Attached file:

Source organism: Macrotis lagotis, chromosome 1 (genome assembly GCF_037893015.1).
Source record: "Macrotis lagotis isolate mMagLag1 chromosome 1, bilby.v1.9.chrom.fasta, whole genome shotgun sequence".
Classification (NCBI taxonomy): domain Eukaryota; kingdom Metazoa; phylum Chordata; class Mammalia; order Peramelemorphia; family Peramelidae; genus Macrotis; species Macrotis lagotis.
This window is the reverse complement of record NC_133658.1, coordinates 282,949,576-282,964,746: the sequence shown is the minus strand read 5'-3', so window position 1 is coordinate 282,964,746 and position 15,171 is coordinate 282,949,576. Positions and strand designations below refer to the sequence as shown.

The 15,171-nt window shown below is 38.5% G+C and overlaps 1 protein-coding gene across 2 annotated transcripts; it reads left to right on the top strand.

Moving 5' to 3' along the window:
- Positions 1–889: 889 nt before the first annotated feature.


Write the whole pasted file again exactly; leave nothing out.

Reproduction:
Source organism: Macrotis lagotis, chromosome 1 (genome assembly GCF_037893015.1).
Source record: "Macrotis lagotis isolate mMagLag1 chromosome 1, bilby.v1.9.chrom.fasta, whole genome shotgun sequence".
Classification (NCBI taxonomy): domain Eukaryota; kingdom Metazoa; phylum Chordata; class Mammalia; order Peramelemorphia; family Peramelidae; genus Macrotis; species Macrotis lagotis.
This window is the reverse complement of record NC_133658.1, coordinates 282,949,576-282,964,746: the sequence shown is the minus strand read 5'-3', so window position 1 is coordinate 282,964,746 and position 15,171 is coordinate 282,949,576. Positions and strand designations below refer to the sequence as shown.

The 15,171-nt window shown below is 38.5% G+C and overlaps 1 protein-coding gene across 2 annotated transcripts; it reads left to right on the top strand.

Moving 5' to 3' along the window:
- Positions 1–889: 889 nt before the first annotated feature.